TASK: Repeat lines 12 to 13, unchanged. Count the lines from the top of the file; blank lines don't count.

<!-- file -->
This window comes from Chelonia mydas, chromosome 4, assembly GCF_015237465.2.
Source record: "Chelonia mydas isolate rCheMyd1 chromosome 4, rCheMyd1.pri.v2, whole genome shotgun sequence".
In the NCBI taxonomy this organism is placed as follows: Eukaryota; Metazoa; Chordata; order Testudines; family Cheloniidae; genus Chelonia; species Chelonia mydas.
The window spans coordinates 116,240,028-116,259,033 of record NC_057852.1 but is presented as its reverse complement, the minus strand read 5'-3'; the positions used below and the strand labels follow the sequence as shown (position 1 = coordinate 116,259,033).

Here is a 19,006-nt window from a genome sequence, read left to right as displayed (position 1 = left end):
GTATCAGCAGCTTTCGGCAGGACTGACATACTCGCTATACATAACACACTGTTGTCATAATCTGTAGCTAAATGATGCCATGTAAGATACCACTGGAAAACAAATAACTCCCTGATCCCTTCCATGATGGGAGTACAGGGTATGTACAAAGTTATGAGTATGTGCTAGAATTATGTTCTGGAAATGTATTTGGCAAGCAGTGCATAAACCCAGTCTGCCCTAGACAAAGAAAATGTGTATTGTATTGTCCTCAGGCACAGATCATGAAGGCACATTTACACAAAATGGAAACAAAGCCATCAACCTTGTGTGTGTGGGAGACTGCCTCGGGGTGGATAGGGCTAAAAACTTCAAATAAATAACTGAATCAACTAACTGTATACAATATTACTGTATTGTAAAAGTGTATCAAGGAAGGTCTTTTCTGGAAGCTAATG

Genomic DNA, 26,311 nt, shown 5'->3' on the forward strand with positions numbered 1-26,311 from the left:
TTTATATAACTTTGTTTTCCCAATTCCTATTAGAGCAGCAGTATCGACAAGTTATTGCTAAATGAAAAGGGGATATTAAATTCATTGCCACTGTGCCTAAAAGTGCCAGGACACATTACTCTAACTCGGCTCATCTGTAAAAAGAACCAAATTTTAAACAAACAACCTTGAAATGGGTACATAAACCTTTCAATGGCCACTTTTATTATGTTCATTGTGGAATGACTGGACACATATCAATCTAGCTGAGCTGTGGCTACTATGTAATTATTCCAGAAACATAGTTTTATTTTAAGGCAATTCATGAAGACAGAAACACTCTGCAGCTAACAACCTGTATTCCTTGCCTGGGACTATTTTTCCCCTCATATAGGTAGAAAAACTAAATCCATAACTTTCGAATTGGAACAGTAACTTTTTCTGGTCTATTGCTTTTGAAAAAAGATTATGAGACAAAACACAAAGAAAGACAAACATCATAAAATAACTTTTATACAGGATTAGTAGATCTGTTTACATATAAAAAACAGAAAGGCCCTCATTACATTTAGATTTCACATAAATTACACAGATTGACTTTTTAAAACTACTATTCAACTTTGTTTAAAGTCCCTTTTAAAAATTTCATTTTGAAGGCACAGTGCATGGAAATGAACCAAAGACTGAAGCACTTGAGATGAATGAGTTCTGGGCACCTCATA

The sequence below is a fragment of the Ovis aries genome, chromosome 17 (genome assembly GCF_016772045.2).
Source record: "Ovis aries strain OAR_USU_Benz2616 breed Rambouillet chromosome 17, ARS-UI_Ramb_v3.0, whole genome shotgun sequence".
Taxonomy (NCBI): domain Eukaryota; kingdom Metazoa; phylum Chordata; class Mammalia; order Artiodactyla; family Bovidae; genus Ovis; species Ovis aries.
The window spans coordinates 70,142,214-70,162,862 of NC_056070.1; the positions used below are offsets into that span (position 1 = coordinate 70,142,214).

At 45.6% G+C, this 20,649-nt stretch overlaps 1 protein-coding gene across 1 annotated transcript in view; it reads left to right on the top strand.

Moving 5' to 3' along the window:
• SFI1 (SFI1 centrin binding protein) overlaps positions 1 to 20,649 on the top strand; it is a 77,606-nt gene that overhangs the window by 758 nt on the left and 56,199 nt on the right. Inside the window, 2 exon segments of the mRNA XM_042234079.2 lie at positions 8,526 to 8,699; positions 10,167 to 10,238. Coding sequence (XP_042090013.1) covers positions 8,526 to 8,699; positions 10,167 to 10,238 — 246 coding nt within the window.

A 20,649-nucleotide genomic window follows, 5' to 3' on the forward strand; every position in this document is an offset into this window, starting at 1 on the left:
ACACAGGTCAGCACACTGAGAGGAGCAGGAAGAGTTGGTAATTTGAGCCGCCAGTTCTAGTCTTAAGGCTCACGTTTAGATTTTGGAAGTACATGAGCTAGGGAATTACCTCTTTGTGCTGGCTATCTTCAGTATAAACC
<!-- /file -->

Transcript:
The window spans coordinates 70,142,214-70,162,862 of NC_056070.1; the positions used below are offsets into that span (position 1 = coordinate 70,142,214).

At 45.6% G+C, this 20,649-nt stretch overlaps 1 protein-coding gene across 1 annotated transcript in view; it reads left to right on the top strand.